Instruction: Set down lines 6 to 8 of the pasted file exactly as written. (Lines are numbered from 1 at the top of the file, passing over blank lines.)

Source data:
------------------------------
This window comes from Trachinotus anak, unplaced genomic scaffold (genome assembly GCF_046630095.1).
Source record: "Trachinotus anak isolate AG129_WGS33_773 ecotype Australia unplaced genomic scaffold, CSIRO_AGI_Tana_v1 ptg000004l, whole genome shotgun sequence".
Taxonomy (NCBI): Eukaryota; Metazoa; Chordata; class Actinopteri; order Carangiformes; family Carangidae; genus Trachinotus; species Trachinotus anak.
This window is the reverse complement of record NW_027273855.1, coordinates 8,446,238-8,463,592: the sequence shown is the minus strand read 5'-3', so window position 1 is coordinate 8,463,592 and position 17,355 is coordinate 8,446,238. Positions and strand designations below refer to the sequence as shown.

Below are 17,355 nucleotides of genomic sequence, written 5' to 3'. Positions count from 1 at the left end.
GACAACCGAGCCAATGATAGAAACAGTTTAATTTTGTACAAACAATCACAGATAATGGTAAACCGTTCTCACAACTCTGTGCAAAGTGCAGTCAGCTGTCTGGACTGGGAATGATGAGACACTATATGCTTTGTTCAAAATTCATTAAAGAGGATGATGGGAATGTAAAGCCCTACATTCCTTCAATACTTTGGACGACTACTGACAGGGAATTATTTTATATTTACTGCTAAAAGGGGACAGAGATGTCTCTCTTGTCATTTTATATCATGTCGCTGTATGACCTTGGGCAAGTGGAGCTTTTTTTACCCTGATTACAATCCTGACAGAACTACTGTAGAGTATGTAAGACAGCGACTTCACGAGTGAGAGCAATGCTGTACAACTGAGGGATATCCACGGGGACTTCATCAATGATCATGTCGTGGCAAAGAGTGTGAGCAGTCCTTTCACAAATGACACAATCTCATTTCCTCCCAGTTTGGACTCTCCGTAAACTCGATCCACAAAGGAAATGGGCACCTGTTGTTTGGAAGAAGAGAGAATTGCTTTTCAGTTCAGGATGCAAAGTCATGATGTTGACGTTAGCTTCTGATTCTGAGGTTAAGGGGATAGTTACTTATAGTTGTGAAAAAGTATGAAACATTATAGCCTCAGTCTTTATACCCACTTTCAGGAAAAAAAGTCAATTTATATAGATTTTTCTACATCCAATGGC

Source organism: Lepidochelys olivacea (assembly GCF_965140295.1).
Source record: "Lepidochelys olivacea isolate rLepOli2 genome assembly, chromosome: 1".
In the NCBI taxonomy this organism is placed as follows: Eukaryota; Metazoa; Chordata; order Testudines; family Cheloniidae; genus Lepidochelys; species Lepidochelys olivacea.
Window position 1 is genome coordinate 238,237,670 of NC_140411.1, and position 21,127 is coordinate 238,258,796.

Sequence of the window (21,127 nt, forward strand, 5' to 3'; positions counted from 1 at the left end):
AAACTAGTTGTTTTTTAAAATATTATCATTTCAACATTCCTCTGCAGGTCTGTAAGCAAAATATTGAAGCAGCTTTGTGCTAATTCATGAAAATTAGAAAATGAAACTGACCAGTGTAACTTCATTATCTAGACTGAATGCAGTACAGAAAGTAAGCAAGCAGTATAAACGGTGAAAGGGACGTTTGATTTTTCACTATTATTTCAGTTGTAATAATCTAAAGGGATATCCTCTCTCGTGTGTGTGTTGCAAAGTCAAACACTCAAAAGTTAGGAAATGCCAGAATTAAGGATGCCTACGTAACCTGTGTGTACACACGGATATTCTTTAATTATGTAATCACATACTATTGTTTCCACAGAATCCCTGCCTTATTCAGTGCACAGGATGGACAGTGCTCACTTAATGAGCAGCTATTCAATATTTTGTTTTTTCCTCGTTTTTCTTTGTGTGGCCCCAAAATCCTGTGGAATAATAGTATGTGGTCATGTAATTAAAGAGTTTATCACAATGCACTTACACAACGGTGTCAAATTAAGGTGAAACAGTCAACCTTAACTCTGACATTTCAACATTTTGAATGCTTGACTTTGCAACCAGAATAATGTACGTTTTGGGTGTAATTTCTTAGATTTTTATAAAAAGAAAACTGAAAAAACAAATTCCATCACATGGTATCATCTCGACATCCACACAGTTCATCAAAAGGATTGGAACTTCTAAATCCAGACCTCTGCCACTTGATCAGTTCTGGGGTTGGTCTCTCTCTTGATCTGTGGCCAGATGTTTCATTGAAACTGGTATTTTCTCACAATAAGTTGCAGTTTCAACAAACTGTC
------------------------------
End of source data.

GACAACCGAGCCAATGATAGAAACAGTTTAATTTTGTACAAACAATCACAGATAATGGTAAACCGTTCTCACAACTCTGTGCAAAGTGCAGTCAGCTGTCTGGACTGGGAATGATGAGACACTATATGCTTTGTTCAAAATTCATTAAAGAGGATGATGGGAATGTAAAGCCCTACATTCCTTCAATACTTTGGACGACTACTGACAGGGAATTATTTTATATTTACTGCTAAAAGGGGACAGAGATGTCTCTCTTGTCATTTTATATCATGTCGCTGTATGACCTTGGGCAAGTGGAGCTTTTTTTACCCTGATTACAATCCTGACAGAACTACTGTAGAGTATGTAAGACAGCGACTTCACGAGTGAGAGCAATGCTGTACAACTGAGGGATATCCACGGGGACTTCATCAATGATCATGTCGTGGCAAAGAGTGTGAGCAGTCCTTTCACAAATGACACAATCTCATTTCCTCCCAGTTTGGACTCTCCGTAAACTCGATCCACAAAGGAAATGGGCACCTGTTGTTTGGAAGAAGAGAGAATTGCTTTTCAGTTCAGGATGCAAAGTCATGATGTTGACGTTAGCTTCTGATTCTGAGGTTAAGGGGATAGTTACTTATAGTTGTGAAAAAGTATGAAACATTATAGCCTCAGTCTTTATACCCACTTTCAGGAAAAAAAGTCAATTTATATAGATTTTTCTACATCCAATGGC

Source organism: Lepidochelys olivacea (assembly GCF_965140295.1).
Source record: "Lepidochelys olivacea isolate rLepOli2 genome assembly, chromosome: 1".